U.S. President Barack Obama met Wednesday with Pakistani Prime Minister Sharif in the Oval Office. Their meeting followed on the heels of a damning report from Amnesty International questioning the legality of U.S. drone missile strikes on suspected terrorist targets inside Pakistan. Bilateral relations between Islamabad and Washington have been tepid at best since the terrorist attacks of Sept. 11, 2001. Pakistan, however, may be doing more in Washington than looking to allay national security concerns. Ahead of the meeting, Islamabad reportedly scrambled its legal officials to gauge the prospects for a natural gas pipeline long planned from Iran. Washington opposes the natural gas pipeline because of its economic potential for Tehran. But given Iran's recent diplomatic moxie, it may be two against one.
An early readout from Vice President Biden's office said Washington is committed to standing beside a "strong, democratic [and] prosperous Pakistan." Bilateral ties hit a low point in 2011 when the now notorious SEAL Team Six killed al-Qaida leader Osama bin Laden at his Pakistani compound without Islamabad's prior knowledge. Ties are complicated further by U.S. drone strikes inside Pakistani territory, which Amnesty International said Tuesday may be a violation of international law.
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Islamabad ahead of Wednesday's meeting in Washington said it was mulling various prospects to get the U.S. government's support for a natural gas pipeline from Iran. The Pakistani government in January backed an agreement where Iran would provide $500 million to support the pipeline's construction across the border. Pakistan is struggling to keep the lights on and sees the 310 billion cubic feet of gas slated from Iran each year as a panacea for its energy woes. Pakistani authorities argue that, since the pipeline would be overseen by organizations outside the government, U.S. sanctions wouldn't apply. Pakistani Prime Minister Sharif came to power early this year in part by promising to bring the Pakistani people in from the dark. The U.S. State Department, however, brushed off suggestions the project would actually get off the ground. If it does, it may trigger sanctions on Iran.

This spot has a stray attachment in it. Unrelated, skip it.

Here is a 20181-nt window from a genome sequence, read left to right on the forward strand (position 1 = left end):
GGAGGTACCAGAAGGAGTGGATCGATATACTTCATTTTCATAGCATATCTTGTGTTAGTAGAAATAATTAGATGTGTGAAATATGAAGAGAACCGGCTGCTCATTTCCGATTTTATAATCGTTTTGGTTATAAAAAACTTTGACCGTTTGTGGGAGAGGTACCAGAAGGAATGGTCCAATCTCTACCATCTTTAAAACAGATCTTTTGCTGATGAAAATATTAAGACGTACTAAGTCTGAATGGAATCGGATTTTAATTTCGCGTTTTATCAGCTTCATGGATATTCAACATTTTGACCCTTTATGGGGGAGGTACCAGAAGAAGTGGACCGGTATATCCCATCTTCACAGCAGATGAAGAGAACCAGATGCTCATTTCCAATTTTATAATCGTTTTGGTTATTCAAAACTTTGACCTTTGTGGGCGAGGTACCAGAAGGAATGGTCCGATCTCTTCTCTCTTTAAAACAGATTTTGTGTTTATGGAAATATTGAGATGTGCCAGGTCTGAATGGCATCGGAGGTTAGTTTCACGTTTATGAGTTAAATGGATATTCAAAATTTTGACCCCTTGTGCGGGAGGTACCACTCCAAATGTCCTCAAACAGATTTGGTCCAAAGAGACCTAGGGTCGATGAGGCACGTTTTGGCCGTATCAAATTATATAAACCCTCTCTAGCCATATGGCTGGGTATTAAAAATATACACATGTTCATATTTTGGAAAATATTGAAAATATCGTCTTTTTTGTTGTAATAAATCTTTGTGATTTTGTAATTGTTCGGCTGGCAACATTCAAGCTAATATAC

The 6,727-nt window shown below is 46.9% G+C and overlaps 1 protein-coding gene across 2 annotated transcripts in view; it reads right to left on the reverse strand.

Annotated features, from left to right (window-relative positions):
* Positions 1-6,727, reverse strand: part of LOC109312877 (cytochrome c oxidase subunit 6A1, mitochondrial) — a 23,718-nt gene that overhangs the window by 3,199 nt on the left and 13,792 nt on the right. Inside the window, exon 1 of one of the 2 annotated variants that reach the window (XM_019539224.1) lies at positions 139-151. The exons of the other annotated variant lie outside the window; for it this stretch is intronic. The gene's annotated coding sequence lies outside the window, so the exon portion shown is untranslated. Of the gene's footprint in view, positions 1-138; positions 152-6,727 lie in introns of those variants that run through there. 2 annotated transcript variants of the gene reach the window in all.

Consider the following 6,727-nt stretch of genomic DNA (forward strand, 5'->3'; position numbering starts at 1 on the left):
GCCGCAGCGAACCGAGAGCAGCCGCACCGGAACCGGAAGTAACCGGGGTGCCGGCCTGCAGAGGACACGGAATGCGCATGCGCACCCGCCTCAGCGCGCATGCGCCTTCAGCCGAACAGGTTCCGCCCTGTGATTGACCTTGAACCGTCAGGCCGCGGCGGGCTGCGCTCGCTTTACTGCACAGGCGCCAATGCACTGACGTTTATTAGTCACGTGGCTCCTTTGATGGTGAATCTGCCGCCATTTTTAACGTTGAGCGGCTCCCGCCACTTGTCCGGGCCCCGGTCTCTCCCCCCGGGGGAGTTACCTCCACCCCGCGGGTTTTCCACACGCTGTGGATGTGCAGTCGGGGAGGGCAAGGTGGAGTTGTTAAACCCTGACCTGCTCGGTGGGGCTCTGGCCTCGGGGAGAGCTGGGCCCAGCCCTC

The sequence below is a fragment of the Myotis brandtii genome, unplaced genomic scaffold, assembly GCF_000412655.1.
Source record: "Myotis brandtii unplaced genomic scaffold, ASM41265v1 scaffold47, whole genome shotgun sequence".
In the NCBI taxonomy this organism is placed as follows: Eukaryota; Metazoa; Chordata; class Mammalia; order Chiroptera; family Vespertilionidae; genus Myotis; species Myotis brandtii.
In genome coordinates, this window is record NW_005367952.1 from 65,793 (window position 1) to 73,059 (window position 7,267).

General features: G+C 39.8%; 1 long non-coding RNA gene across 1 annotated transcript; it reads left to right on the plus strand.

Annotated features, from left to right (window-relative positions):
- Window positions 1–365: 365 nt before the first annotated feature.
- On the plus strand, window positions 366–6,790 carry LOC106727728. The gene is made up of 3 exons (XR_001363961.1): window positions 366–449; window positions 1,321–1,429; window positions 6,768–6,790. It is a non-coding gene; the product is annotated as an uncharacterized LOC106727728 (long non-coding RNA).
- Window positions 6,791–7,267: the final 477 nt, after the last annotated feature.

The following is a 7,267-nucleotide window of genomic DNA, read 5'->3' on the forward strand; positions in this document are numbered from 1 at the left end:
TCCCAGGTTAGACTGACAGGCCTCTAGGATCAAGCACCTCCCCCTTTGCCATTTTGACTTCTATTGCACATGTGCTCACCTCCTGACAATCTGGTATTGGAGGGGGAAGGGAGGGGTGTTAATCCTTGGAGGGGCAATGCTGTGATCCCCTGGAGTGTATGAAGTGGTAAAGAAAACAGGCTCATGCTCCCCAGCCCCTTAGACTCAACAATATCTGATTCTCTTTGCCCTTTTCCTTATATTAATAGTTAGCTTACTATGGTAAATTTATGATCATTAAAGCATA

But that concern was targeting the Iran under Mahmoud Ahmadinejad. Under new President Hassan Rouhani, the trajectory may be a bit different. British Foreign Secretary William Hague said Oct. 8 there was "no doubt" Iran under Rouhani was different from the Ahmadinejad's Iran. Both sides, he said, were taking tentative steps to restore diplomatic ties severed when the British Embassy in Tehran was attacked in 2011. On Tuesday, the British government said it was ready to re-open its Rhum natural gas field in the North Sea. The field is co-owned by BP and the Iranian Oil Co. Gas production was halted in 2010 because of sanctions imposed on Iran but the British government said it now "supports restarting production at Rhum."
Pakistani Finance Minister Ishaq Dar last week called on Iran to help finance the project's development. Sanctions are getting in the way of Islamabad's ability to raise finances of its own because "international financial agencies are shying away." Washington's preferred pipeline from Turkmenistan has support from the Asian Development Bank. A report from the Pakistani Sustainable Development Policy Institute, meanwhile, warns high natural gas prices from Iran would be a "death sentence" for Pakistan's economy. Nevertheless, Pakistan may be caught in the middle of a tug-of-war between Iran and Washington. But given the bilateral interests on the Asian side, it's Washington that may be the odd man out.
By. Daniel J. Graeber of Oilprice.com